I'm a recent Wellesley College grad known to many as Gigi and I like books and tea. I think whales are awesome and numbers rule the universe.
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I was talking to my father about some LGBTQ issues. And I came up with this analogy/rant. Which I thought was worthy of some research and writing it down in a more elegant manner.
Alright, before I start, I don’t mean that these issues are equal in importance, but I think it shows a pattern in (at least) Western society.
I am left handed. I have been a leftie since I was born. My mother and brother are also lefties, it’s partially a genetic thing. We’re a minority in the population. It’s been put forward that it has been this way since prehistoric times, based on analysis of cave paintings. It is a minority that is worldwide, not just in certain areas.
Historically, there has been a stigma against left-handed people. Our world, even to this day, is often designed for righties, intentionally or not. In Latin, the word sinistra meant left and the word dexter meant right. Now, looking at words in English, we have sinister from sinistra, and dexterity from dexter. Also, see ‘right’. Even the word ‘ambidextrous’ has a slant to the right. There are even more examples in French, Dutch, Chinese, Portuguese, and Russian. Even in ancient Hebrew and other Semitic and Mesopotamian languages, there were words that used the word for left to mean something unfortunate or evil. In the Western world, where most languages are written from left to right, being left handed meant (and still means!) that you are more prone to smudging. There are some examples of left being a positive thing in some cultures, even special or mystical, but they are far outnumbered by the negative connotations.
People know about some of the more common things that are usually designed for righies, such as scissors (I can’t always see what I’m cutting and they can be very uncomfortable, and occasionally they don’t cut well because of the positions of the blades in relation to my hand), desks, and spiral bound notebooks (although that might be because of how we developed the folio). But there are a lot of things in everyday life that righties and some lefties might not notice are intended for right hand use. Cameras, subway turnstiles, can openers, corkscrews, power tools, some firearms, measuring cups, mugs, computer mice, and fishing reels are all examples of things that, in their standard form, require the ‘dexterity’ of the right hand. We don’t always notice it because it’s how the world around us has almost always been. It’s often considered “normal”.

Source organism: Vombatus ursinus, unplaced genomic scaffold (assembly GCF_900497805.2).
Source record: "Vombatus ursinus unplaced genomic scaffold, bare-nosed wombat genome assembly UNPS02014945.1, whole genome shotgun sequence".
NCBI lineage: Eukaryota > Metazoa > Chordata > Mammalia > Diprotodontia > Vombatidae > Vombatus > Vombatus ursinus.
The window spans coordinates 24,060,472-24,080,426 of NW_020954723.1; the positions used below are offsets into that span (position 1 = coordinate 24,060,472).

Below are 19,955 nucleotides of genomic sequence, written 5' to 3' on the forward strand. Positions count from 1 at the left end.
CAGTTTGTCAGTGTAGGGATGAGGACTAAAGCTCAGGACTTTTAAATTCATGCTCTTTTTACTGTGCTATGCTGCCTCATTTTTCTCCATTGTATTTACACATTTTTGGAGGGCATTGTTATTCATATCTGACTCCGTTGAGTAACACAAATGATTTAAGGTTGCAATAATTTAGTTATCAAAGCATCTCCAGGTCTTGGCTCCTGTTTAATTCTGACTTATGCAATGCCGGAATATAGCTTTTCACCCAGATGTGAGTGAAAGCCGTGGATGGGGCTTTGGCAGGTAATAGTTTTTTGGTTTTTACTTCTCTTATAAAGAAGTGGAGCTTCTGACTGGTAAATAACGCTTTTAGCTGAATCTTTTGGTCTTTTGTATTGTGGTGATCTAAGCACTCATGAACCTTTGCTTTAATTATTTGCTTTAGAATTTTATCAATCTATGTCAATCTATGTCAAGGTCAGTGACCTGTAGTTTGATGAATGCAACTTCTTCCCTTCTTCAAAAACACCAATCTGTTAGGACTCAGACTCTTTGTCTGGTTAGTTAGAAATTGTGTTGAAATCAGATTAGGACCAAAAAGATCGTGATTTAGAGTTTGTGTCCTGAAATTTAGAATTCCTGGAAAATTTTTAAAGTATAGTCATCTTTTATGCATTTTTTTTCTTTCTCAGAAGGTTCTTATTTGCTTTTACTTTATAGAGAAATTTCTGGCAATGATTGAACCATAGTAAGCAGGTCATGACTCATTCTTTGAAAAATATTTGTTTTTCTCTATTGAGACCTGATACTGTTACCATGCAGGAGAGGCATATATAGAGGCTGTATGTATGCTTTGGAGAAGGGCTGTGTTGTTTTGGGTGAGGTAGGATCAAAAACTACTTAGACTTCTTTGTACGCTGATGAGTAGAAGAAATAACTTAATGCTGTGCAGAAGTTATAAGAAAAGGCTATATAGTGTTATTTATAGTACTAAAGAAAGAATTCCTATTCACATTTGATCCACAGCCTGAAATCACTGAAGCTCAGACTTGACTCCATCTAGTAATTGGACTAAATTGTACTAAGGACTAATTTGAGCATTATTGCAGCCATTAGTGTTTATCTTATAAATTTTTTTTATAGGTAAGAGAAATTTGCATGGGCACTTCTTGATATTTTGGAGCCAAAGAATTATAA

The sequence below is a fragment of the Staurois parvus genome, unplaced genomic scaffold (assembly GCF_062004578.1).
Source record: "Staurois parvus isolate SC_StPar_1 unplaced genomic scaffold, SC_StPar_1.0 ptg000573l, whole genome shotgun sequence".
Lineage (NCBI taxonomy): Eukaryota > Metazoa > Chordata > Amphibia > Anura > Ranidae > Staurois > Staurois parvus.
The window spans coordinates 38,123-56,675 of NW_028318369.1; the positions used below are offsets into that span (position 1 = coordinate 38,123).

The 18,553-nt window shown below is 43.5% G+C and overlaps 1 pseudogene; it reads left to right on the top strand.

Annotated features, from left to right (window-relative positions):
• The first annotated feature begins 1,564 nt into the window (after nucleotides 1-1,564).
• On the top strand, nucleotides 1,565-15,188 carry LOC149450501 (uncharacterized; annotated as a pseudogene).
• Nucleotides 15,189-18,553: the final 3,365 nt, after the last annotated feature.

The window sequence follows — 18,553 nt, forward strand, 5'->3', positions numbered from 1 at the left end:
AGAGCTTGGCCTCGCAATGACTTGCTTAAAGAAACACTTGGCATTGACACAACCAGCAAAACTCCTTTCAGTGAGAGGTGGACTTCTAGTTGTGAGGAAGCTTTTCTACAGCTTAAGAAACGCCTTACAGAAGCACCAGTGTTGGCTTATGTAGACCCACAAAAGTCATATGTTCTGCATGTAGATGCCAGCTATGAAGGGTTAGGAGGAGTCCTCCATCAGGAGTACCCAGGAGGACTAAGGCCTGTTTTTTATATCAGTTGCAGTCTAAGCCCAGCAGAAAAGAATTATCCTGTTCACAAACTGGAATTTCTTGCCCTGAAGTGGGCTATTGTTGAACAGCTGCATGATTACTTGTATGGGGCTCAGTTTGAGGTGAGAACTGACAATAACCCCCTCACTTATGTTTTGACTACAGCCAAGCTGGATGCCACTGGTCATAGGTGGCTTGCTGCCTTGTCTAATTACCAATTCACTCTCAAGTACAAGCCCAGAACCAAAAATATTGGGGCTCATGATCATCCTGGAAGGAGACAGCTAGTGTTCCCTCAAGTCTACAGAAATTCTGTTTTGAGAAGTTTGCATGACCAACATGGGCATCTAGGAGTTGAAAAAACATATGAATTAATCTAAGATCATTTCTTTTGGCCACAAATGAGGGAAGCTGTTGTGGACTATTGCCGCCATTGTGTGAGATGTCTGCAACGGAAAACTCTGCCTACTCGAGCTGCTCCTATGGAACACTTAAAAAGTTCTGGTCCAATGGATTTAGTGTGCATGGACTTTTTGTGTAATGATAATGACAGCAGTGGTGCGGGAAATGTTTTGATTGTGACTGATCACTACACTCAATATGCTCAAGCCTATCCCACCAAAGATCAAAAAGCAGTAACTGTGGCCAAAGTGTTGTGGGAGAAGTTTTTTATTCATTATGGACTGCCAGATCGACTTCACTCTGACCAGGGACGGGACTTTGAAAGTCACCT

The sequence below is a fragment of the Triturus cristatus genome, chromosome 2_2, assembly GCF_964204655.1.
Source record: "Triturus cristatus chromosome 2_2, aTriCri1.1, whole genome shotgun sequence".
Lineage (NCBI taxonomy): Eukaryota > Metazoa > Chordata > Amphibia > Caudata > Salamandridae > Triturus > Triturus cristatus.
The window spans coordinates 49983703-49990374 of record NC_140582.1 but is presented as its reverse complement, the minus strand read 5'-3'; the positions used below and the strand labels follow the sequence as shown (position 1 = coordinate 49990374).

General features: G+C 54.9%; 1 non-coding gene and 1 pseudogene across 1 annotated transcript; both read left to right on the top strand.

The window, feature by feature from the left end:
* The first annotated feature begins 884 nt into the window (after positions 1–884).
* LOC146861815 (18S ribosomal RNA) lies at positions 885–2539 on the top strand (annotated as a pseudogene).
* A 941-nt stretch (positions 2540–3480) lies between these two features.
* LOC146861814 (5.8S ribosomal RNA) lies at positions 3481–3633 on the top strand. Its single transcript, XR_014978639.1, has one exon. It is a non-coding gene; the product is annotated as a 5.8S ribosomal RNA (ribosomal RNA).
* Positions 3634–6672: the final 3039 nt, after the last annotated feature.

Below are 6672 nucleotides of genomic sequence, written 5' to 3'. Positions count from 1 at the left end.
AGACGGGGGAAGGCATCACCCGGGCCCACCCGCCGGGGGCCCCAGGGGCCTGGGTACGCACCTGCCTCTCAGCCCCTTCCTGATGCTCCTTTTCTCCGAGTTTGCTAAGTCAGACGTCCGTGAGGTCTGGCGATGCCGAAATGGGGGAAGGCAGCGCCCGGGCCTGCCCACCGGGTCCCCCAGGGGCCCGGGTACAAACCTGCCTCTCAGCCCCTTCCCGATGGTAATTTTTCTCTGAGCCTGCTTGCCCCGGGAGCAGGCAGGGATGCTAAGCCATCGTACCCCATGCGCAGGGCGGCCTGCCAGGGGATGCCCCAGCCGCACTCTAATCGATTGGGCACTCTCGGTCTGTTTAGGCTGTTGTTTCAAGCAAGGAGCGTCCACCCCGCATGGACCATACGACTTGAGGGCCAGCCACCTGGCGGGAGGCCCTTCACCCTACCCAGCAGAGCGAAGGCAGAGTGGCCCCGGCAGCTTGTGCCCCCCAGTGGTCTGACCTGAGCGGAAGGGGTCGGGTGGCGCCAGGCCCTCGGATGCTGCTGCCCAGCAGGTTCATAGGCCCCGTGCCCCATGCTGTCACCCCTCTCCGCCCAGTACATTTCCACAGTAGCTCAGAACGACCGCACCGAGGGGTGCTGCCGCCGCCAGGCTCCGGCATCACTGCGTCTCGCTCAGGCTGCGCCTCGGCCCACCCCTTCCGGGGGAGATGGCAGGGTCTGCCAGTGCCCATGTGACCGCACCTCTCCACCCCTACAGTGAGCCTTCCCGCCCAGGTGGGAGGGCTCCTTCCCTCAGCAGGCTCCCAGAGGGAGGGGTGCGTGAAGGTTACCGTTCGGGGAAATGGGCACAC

Historically, many lefties were encouraged, if not outright forced, to learn to write with their right hands. In some societies, the right hand was the one used for eating and social interactions whereas the left was used for personal hygiene, hence the idea that the left hand was ‘unclean’. The conversion of lefties can cause various learning disorders, such as dyslexia, and speech disorders, such as stuttering. Conversion is still fairly common in Asia today. There is also a correlation between less-developed countries and anti-left-handed bias.
But in America today, we mostly see left-handedness as a normal thing that is in the minority. Sure, a lot of the world around me isn’t always designed to be optimal for me (those pens that are attached to the credit card readers…. I hate them so much), and sometimes we don’t even notice the bias. There are some efforts to make life easier for lefties, such as special desks, notebooks, and tools. And they have helped a lot. But, most importantly, we have mostly moved on from an opinion that the majority means normalcy and the minority not.
In case you haven’t guessed by now (it was kinda obvious in parts), I am using left-handedness as an analogy for being a member of the LGBTQ community. Many of the stigmas, the language used, the historical data, and the pressure to change to conform, even with the undesirable results of ‘conversion’ seem to be somewhat similar. Sure, they are at different levels, but I think there is a marked similarity. My hope is that, in the future, being non-hetero will be seen as perfectly normal and the world will strive more to accept the minority and will try to lose heteronormality. Sure, you can be heteronormative unintentionally because it’s currently what society has taught us. But I’m hoping that, like us lefties, non-hetero people will be seen as normal even if they are a minority.
Interesting note: While I was researching this, I found out that studies have suggested (although there isn’t yet anything conclusive) that left handedness is more common among the homosexual population than the heterosexual population. Also, one study found that boys with non-traditional gender identities were more than twice as likely to be left handed than a control group.